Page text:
It’s time for Quebec’s pension giant to tell all about its botched investment in Celsius Network.
The Caisse de dépôt et placement du Québec has previously portrayed its funding of the New Jersey-based cryptocurrency lender as an investing mistake, with chief executive officer Charles Emond suggesting the pension-fund manager bought into the business too soon.
Now, however, New York Attorney-General Letitia James is suing Alex Mashinsky, former CEO and co-founder of Celsius Network, for defrauding investors by making a litany of false statements, concealing the company’s “dire financial condition” and breaking securities laws in a slew of U.S. states.
It’s an eye-popping list of allegations. Sure, none has been tested in court. But with more details emerging about the comical claims that Mr. Mashinsky made to solicit funders, it increasingly appears as if the Caisse, one of the world’s largest institutional investors, was seriously snookered by a crypto clown.
Mr. Mashinsky – a self-described “Robin Hood” who resided in a “Crypto Castle” (in New York, not Sherwood Forest) – repeatedly claimed that Celsius was safer than a bank, according to Ms. James’s lawsuit.
It gets worse. He regularly used crypto lingo to communicate with investors, the court filing said.
Mr. Mashinsky advocated “HODL” (slang for “hold on for dear life”) as an investing strategy, according to the lawsuit.
He also told investors to “ignore the FUD” (another asinine acronym that abbreviates “fear, uncertainty and doubt”) even as Celsius’s liabilities surpassed its assets by hundreds of millions of dollars, the court filing said.
It simply boggles the mind that a sophisticated institutional investor like the Caisse was taken in by such tomfoolery.
That’s why it is incumbent on the Caisse to provide proper answers about how its money managers got mixed up with Celsius and why this investment ever passed their smell test. It’s a matter of maintaining public trust.
To be clear, it’s not the size of its Celsius write-off that’s troubling – US$150-million is a pittance for the Caisse, which has $392-billion in net assets. Rather, it’s the outsized damage this failed investment has done to its storied brand.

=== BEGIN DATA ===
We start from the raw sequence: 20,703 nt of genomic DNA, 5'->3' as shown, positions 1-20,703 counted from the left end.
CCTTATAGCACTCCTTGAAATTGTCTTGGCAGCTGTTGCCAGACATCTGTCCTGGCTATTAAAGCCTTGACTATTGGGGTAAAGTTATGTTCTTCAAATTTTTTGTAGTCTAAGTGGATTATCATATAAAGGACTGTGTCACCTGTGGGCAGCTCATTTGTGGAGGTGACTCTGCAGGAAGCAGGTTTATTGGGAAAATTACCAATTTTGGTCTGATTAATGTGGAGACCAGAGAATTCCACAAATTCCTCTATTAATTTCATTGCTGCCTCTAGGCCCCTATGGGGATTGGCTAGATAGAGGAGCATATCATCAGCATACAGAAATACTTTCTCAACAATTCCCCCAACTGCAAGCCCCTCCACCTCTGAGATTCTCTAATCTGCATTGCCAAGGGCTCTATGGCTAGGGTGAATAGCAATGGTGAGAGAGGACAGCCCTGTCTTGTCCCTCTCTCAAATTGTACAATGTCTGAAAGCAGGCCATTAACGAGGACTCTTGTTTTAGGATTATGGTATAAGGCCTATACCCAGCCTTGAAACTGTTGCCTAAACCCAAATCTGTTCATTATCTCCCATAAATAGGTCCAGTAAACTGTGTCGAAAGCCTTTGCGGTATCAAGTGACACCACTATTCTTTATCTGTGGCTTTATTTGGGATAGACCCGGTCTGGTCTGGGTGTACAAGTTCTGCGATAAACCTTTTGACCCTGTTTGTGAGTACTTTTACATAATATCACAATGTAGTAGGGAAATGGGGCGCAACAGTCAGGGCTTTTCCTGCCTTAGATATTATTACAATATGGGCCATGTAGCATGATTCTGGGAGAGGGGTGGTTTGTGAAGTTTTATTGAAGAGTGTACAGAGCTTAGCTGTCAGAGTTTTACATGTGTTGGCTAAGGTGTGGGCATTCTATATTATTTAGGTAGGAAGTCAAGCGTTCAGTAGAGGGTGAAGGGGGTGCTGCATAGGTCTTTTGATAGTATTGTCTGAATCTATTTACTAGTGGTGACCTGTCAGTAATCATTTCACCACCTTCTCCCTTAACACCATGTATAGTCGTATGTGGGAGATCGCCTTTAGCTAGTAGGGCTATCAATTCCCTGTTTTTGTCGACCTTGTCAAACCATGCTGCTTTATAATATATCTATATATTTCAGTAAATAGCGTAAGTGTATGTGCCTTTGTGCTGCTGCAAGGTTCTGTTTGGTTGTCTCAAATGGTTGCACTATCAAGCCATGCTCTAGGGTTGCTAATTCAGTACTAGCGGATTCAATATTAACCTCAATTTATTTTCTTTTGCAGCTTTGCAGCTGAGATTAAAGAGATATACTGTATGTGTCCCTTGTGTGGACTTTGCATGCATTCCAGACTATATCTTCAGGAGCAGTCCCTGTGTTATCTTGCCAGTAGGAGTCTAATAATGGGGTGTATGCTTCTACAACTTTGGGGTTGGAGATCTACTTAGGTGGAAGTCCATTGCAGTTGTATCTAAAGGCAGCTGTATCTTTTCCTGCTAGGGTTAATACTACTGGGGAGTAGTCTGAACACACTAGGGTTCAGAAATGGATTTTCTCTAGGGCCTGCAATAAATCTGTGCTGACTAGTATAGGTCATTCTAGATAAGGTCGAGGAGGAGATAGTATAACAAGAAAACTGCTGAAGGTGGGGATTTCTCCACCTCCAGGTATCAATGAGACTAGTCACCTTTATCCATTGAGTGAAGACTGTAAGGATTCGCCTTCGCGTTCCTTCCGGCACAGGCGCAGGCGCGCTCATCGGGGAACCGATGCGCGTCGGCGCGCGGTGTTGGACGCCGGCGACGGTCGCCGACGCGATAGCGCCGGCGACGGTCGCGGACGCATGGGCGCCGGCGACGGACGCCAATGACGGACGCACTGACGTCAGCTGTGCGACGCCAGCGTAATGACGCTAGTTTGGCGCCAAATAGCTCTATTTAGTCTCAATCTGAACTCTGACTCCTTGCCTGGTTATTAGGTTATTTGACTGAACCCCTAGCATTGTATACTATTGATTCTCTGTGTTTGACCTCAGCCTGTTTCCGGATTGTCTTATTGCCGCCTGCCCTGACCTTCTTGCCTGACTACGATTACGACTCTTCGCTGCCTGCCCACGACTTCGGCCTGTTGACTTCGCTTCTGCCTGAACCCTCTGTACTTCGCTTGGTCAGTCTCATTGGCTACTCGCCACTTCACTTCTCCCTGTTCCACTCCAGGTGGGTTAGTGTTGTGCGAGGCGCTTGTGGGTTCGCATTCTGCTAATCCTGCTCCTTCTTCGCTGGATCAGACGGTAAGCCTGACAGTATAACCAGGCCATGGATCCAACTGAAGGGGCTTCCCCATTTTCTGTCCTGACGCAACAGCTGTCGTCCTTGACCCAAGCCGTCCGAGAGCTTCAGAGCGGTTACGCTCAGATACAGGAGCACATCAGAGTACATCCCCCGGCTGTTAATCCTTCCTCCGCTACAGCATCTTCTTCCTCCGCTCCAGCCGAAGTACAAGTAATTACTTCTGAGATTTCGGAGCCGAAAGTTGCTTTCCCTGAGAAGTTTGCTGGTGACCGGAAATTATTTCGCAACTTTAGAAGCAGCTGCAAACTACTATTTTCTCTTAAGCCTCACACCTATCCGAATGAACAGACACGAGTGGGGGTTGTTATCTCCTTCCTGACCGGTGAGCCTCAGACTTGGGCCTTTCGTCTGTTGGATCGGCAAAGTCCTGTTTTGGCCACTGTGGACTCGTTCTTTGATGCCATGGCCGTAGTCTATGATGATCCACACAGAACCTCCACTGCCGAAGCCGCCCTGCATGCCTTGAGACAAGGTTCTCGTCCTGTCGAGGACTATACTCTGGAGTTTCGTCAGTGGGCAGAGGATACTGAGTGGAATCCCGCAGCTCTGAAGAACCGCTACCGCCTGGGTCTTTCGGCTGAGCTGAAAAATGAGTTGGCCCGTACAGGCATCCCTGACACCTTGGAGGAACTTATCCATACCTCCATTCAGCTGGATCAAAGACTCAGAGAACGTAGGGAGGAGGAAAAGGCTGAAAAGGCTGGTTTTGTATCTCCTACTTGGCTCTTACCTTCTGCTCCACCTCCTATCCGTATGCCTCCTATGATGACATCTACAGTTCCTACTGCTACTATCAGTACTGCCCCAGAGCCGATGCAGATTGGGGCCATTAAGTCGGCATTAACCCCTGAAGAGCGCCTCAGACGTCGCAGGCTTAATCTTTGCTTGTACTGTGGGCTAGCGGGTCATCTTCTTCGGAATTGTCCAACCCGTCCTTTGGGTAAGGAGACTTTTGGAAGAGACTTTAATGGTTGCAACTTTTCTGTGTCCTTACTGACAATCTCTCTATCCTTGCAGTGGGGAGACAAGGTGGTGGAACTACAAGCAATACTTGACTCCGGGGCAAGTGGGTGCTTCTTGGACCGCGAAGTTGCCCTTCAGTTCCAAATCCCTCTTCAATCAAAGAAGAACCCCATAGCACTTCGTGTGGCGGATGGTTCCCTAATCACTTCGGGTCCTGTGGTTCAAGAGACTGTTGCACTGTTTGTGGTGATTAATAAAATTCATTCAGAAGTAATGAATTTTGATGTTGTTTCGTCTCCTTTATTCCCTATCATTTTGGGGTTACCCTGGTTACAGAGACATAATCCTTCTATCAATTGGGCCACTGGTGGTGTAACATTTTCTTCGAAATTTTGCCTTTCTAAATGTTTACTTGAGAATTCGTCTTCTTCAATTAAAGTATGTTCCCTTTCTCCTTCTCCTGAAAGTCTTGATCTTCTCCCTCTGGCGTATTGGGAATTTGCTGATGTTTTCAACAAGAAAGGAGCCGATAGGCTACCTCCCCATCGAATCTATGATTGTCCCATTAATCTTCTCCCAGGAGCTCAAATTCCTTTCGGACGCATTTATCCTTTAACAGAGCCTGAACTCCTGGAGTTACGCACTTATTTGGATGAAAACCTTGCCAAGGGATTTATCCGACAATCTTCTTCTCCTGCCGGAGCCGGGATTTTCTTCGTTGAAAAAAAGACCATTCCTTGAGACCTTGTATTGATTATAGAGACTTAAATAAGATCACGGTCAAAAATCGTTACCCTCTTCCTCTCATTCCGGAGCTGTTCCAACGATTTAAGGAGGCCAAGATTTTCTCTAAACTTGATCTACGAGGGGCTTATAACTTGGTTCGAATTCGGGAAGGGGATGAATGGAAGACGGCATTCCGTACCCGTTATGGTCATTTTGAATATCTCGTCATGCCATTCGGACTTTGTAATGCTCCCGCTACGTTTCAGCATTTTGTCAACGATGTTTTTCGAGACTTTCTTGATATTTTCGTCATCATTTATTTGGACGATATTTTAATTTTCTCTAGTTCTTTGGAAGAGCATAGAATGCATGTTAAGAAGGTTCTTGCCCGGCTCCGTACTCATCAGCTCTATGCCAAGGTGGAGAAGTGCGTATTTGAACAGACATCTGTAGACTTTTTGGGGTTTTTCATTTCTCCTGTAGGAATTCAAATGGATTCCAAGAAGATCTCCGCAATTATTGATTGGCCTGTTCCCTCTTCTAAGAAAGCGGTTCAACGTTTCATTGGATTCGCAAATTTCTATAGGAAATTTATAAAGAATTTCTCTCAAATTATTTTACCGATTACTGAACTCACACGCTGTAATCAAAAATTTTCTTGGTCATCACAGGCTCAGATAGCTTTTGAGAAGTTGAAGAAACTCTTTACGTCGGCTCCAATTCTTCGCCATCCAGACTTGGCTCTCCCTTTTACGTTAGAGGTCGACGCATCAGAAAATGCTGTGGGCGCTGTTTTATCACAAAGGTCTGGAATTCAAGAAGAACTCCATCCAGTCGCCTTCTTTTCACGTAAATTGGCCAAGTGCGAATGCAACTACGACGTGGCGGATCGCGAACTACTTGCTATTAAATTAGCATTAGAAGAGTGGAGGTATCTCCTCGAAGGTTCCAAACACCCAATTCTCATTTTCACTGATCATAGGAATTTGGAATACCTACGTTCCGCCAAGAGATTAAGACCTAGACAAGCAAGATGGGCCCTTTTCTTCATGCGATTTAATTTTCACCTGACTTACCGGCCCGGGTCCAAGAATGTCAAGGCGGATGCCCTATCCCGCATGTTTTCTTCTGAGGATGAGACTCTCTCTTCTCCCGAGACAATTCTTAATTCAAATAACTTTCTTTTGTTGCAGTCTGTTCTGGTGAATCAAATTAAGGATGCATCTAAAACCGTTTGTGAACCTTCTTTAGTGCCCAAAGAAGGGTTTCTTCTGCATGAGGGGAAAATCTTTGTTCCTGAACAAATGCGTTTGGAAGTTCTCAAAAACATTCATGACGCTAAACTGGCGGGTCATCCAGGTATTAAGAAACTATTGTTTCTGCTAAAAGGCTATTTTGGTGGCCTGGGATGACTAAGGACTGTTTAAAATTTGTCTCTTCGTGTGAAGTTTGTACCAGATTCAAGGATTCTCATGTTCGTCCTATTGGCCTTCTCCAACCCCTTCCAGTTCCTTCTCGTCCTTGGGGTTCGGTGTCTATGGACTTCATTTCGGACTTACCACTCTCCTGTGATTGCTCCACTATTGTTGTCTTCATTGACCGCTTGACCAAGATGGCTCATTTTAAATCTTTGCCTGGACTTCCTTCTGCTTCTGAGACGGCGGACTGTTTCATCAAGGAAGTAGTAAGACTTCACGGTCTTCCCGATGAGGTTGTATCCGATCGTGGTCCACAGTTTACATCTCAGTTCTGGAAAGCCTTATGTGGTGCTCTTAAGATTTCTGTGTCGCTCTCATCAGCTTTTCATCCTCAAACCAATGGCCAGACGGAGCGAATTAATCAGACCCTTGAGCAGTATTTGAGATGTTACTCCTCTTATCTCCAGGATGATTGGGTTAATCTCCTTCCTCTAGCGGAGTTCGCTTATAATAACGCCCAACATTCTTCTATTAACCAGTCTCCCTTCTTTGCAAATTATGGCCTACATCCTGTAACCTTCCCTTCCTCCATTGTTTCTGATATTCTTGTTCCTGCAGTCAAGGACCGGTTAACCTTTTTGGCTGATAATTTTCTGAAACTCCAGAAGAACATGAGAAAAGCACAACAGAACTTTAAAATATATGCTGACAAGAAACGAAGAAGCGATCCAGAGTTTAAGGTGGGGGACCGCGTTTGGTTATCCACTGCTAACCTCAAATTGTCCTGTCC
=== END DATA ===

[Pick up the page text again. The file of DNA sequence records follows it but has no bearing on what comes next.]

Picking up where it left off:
After all, the Caisse initially made a big show of backing Celsius, billing it as “the world’s leading crypto lender with a strong management team that puts transparency and customer protection at the core of their operations.”
Millions of Quebeckers count on the Caisse to manage their pension money. It’s not enough to disclose, as Mr. Emond did when the Caisse released its half-year results last August, that a post-mortem was being conducted on the Celsius investment. The public also deserves to know the results.
“We don’t have anything new to add to what we’ve previously said. We’ve addressed this investment extensively at our half-year results,” Caisse spokeswoman Kate Monfette wrote in an e-mail to The Globe and Mail on Thursday.
“And we continue our legal work to defend the interests of our depositors, notably through the ongoing Chapter 11 proceedings,” she added.
Great, but the Caisse recently crowed about becoming the first Canadian pension fund to adopt the CFA Institute Asset Manager Code. Its principles of conduct include communicating with clients on a continuing basis and ensuring that disclosures are complete and contain material facts, including information provided about the investment process.
To be fair, the Caisse isn’t the only major Canadian pension-fund manager that was burned by the recent crypto carnage.
The Ontario Teachers’ Pension Plan invested US$95-million in FTX Ltd. The now-failed cryptocurrency exchange suffered from “a complete failure of corporate controls and such a complete absence of trustworthy financial information,” according to its new CEO, John Ray.
In fact, U.S. prosecutors have accused FTX founder Sam Bankman-Fried of orchestrating a massive criminal fraud.
Much like the Caisse with Celsius, Teachers’ disclosures on its FTX investment were slow in coming and remain incomplete. Teachers took several days to admit the size of its investment and still has only made general statements about its due-diligence processes.
Canadians deserve better.
It should be obvious by now that public pension funds shouldn’t be investing in anything crypto-related because it’s too risky.
Moreover, pension-fund managers must pay closer attention to the financial statements of any growth company they invest in, regardless of the sector.
While FTX and Celsius both had audited financial statements, the accounting firms that signed off on them were obscure and it was unclear whether they had the skills to serve such complex businesses.
Canadian pension funds should only be investing in startup companies that use auditors that are large enough to have their work subject to annual scrutiny by accounting-firm regulators.
If public pension funds won’t take such steps on a voluntary basis, then our elected officials should introduce legislation to mandate such rules.
(South of the border, Ms. James is urging the U.S. Congress to create a law that would ban American retirement funds from investing in digital assets, such as cryptocurrencies, to protect workers’ savings.)
It’s unacceptable for Canadian pension-fund managers to give lip service to transparency.
Mr. Emond told a Montreal audience at the Canadian Club last month that “this is your Caisse.” Exactly.
So, do the right thing and give Quebeckers real answers about the Celsius debacle. Otherwise, they might conclude their Caisse simply ignored the FUD.